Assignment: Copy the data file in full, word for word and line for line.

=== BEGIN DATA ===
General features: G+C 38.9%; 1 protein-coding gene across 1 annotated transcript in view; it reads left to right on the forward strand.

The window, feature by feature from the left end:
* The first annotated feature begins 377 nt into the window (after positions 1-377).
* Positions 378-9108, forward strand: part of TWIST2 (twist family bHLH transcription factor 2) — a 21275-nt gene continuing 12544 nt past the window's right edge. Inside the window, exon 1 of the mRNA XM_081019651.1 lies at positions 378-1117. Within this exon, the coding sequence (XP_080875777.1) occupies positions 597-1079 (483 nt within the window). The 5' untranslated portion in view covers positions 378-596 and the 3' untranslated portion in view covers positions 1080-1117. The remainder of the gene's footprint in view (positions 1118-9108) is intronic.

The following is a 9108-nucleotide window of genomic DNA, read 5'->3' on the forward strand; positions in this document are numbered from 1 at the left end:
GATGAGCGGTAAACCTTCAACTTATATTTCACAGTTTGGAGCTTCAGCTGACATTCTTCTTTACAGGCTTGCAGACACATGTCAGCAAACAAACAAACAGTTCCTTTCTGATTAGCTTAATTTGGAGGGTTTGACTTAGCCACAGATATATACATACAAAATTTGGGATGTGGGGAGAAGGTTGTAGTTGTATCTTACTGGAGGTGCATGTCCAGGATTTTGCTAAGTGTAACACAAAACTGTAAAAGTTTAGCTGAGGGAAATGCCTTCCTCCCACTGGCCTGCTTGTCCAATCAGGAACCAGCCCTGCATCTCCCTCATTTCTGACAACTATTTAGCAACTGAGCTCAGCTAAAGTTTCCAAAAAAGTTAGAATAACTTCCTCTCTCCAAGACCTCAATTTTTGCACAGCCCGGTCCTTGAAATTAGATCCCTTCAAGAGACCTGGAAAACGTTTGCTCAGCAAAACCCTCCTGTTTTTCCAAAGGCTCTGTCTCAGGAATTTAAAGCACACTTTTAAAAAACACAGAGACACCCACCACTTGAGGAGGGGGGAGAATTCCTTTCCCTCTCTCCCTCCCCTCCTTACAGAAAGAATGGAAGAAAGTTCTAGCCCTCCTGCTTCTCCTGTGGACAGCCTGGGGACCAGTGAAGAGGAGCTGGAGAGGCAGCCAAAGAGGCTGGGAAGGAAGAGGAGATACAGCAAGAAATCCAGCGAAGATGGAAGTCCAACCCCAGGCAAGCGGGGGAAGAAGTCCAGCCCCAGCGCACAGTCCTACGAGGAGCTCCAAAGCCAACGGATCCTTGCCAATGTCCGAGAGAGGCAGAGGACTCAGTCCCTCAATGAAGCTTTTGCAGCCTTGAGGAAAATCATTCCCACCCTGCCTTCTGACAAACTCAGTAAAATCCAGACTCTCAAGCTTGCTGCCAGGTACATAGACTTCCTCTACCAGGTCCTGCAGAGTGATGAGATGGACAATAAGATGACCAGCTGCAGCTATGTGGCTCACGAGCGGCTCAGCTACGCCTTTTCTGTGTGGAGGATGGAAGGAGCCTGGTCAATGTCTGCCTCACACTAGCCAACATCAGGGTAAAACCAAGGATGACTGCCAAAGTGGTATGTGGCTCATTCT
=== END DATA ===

General features: G+C 38.9%; 1 protein-coding gene across 1 annotated transcript in view; it reads left to right on the forward strand.

The window, feature by feature from the left end:
* The first annotated feature begins 377 nt into the window (after positions 1-377).
* Positions 378-9108, forward strand: part of TWIST2 (twist family bHLH transcription factor 2) — a 21275-nt gene continuing 12544 nt past the window's right edge. Inside the window, exon 1 of the mRNA XM_081019651.1 lies at positions 378-1117. Within this exon, the coding sequence (XP_080875777.1) occupies positions 597-1079 (483 nt within the window). The 5' untranslated portion in view covers positions 378-596 and the 3' untranslated portion in view covers positions 1080-1117. The remainder of the gene's footprint in view (positions 1118-9108) is intronic.

The following is a 9108-nucleotide window of genomic DNA, read 5'->3' on the forward strand; positions in this document are numbered from 1 at the left end:
GATGAGCGGTAAACCTTCAACTTATATTTCACAGTTTGGAGCTTCAGCTGACATTCTTCTTTACAGGCTTGCAGACACATGTCAGCAAACAAACAAACAGTTCCTTTCTGATTAGCTTAATTTGGAGGGTTTGACTTAGCCACAGATATATACATACAAAATTTGGGATGTGGGGAGAAGGTTGTAGTTGTATCTTACTGGAGGTGCATGTCCAGGATTTTGCTAAGTGTAACACAAAACTGTAAAAGTTTAGCTGAGGGAAATGCCTTCCTCCCACTGGCCTGCTTGTCCAATCAGGAACCAGCCCTGCATCTCCCTCATTTCTGACAACTATTTAGCAACTGAGCTCAGCTAAAGTTTCCAAAAAAGTTAGAATAACTTCCTCTCTCCAAGACCTCAATTTTTGCACAGCCCGGTCCTTGAAATTAGATCCCTTCAAGAGACCTGGAAAACGTTTGCTCAGCAAAACCCTCCTGTTTTTCCAAAGGCTCTGTCTCAGGAATTTAAAGCACACTTTTAAAAAACACAGAGACACCCACCACTTGAGGAGGGGGGAGAATTCCTTTCCCTCTCTCCCTCCCCTCCTTACAGAAAGAATGGAAGAAAGTTCTAGCCCTCCTGCTTCTCCTGTGGACAGCCTGGGGACCAGTGAAGAGGAGCTGGAGAGGCAGCCAAAGAGGCTGGGAAGGAAGAGGAGATACAGCAAGAAATCCAGCGAAGATGGAAGTCCAACCCCAGGCAAGCGGGGGAAGAAGTCCAGCCCCAGCGCACAGTCCTACGAGGAGCTCCAAAGCCAACGGATCCTTGCCAATGTCCGAGAGAGGCAGAGGACTCAGTCCCTCAATGAAGCTTTTGCAGCCTTGAGGAAAATCATTCCCACCCTGCCTTCTGACAAACTCAGTAAAATCCAGACTCTCAAGCTTGCTGCCAGGTACATAGACTTCCTCTACCAGGTCCTGCAGAGTGATGAGATGGACAATAAGATGACCAGCTGCAGCTATGTGGCTCACGAGCGGCTCAGCTACGCCTTTTCTGTGTGGAGGATGGAAGGAGCCTGGTCAATGTCTGCCTCACACTAGCCAACATCAGGGTAAAACCAAGGATGACTGCCAAAGTGGTATGTGGCTCATTCT